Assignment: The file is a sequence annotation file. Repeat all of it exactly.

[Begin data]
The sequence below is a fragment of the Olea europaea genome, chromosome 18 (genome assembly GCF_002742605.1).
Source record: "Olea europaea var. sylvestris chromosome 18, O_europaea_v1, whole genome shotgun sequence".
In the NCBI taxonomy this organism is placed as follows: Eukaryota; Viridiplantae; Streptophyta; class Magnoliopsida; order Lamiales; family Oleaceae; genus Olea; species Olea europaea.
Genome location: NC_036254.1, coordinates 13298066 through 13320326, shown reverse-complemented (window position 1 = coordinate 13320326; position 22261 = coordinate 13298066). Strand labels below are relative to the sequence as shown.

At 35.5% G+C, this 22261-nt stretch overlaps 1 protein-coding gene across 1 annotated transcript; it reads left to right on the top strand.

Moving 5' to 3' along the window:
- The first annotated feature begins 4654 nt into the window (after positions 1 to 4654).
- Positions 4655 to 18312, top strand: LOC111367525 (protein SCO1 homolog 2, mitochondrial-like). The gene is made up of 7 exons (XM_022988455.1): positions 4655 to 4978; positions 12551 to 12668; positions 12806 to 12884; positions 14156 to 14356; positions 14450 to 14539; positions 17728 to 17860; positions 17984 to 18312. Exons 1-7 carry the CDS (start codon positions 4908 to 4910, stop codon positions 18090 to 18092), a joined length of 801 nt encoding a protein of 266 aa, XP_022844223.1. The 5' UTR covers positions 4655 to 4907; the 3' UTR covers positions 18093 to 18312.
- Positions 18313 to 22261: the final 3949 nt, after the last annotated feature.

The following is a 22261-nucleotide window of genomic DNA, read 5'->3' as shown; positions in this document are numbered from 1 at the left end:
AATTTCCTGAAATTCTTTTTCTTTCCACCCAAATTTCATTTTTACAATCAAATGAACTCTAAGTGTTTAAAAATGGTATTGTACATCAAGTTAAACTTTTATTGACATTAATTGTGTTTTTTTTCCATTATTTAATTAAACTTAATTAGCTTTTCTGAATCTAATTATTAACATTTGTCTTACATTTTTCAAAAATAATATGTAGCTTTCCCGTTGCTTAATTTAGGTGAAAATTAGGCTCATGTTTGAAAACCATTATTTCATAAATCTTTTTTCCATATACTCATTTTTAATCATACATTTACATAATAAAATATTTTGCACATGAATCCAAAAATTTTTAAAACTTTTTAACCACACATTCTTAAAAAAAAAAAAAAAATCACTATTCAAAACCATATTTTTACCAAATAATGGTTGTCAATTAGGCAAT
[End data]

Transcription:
The sequence below is a fragment of the Olea europaea genome, chromosome 18 (genome assembly GCF_002742605.1).
Source record: "Olea europaea var. sylvestris chromosome 18, O_europaea_v1, whole genome shotgun sequence".
In the NCBI taxonomy this organism is placed as follows: Eukaryota; Viridiplantae; Streptophyta; class Magnoliopsida; order Lamiales; family Oleaceae; genus Olea; species Olea europaea.
Genome location: NC_036254.1, coordinates 13298066 through 13320326, shown reverse-complemented (window position 1 = coordinate 13320326; position 22261 = coordinate 13298066). Strand labels below are relative to the sequence as shown.

At 35.5% G+C, this 22261-nt stretch overlaps 1 protein-coding gene across 1 annotated transcript; it reads left to right on the top strand.

Moving 5' to 3' along the window:
- The first annotated feature begins 4654 nt into the window (after positions 1 to 4654).
- Positions 4655 to 18312, top strand: LOC111367525 (protein SCO1 homolog 2, mitochondrial-like). The gene is made up of 7 exons (XM_022988455.1): positions 4655 to 4978; positions 12551 to 12668; positions 12806 to 12884; positions 14156 to 14356; positions 14450 to 14539; positions 17728 to 17860; positions 17984 to 18312. Exons 1-7 carry the CDS (start codon positions 4908 to 4910, stop codon positions 18090 to 18092), a joined length of 801 nt encoding a protein of 266 aa, XP_022844223.1. The 5' UTR covers positions 4655 to 4907; the 3' UTR covers positions 18093 to 18312.
- Positions 18313 to 22261: the final 3949 nt, after the last annotated feature.

The following is a 22261-nucleotide window of genomic DNA, read 5'->3' as shown; positions in this document are numbered from 1 at the left end:
AATTTCCTGAAATTCTTTTTCTTTCCACCCAAATTTCATTTTTACAATCAAATGAACTCTAAGTGTTTAAAAATGGTATTGTACATCAAGTTAAACTTTTATTGACATTAATTGTGTTTTTTTTCCATTATTTAATTAAACTTAATTAGCTTTTCTGAATCTAATTATTAACATTTGTCTTACATTTTTCAAAAATAATATGTAGCTTTCCCGTTGCTTAATTTAGGTGAAAATTAGGCTCATGTTTGAAAACCATTATTTCATAAATCTTTTTTCCATATACTCATTTTTAATCATACATTTACATAATAAAATATTTTGCACATGAATCCAAAAATTTTTAAAACTTTTTAACCACACATTCTTAAAAAAAAAAAAAAAATCACTATTCAAAACCATATTTTTACCAAATAATGGTTGTCAATTAGGCAAT